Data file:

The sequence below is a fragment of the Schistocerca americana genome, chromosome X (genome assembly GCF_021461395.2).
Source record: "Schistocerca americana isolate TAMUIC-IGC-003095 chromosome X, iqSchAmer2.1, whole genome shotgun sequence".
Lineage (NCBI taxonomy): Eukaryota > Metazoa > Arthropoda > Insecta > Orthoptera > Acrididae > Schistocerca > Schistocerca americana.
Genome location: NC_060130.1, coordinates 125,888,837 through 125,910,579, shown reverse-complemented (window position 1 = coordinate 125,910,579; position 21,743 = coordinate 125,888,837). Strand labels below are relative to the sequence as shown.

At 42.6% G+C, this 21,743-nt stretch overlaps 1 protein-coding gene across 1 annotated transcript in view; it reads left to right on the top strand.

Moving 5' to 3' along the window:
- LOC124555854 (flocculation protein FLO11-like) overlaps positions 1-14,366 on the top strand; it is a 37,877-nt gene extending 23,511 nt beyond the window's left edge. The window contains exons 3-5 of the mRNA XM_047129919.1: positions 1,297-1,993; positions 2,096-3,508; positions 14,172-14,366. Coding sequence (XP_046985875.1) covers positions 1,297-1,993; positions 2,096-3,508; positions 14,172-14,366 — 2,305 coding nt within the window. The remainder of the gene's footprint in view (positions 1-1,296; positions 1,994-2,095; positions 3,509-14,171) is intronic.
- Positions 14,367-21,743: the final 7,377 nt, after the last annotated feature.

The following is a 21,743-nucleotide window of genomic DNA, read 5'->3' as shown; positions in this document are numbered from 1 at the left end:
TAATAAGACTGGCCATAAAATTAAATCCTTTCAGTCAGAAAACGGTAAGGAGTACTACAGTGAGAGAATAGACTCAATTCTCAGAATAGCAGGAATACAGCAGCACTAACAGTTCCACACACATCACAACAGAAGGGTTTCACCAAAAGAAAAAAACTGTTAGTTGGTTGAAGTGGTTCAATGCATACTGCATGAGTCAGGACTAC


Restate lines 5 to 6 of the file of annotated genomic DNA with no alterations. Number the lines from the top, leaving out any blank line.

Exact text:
At 42.6% G+C, this 21,743-nt stretch overlaps 1 protein-coding gene across 1 annotated transcript in view; it reads left to right on the top strand.

Moving 5' to 3' along the window: